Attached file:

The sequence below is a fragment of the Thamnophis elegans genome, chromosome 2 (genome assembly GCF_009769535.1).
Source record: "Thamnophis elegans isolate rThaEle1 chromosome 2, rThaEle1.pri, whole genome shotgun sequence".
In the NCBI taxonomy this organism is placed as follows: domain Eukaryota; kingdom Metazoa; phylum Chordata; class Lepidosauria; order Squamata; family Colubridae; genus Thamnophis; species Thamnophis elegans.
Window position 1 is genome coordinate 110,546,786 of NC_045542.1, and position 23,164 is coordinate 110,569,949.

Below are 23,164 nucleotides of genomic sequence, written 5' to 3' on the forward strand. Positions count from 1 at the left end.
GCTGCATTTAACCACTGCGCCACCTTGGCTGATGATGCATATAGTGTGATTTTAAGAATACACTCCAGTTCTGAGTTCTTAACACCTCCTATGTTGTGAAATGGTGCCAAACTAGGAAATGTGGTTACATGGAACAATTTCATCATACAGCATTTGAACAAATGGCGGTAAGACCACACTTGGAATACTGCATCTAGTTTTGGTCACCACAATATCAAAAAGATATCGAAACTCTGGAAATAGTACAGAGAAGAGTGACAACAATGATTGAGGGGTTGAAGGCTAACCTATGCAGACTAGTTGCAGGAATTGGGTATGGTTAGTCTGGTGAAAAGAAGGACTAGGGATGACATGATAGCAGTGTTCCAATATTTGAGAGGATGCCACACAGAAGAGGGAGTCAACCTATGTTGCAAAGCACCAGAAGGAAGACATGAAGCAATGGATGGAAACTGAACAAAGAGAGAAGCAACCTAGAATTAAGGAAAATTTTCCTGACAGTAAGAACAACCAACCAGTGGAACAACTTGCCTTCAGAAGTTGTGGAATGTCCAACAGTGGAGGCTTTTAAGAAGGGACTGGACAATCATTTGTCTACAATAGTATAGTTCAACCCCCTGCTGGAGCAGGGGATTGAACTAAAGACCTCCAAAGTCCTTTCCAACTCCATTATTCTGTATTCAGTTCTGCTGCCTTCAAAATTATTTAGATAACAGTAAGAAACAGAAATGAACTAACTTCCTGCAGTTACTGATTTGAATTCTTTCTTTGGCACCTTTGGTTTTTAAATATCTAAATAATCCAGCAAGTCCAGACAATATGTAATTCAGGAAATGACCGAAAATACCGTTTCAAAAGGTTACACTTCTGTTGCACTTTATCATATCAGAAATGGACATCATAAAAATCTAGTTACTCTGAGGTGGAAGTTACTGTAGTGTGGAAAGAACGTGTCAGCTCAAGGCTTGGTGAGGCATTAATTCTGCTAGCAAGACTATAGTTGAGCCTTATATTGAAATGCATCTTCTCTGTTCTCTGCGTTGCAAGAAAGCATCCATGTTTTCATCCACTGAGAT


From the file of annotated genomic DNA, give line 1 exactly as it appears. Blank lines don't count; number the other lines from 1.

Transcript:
The sequence below is a fragment of the Thamnophis elegans genome, chromosome 2 (genome assembly GCF_009769535.1).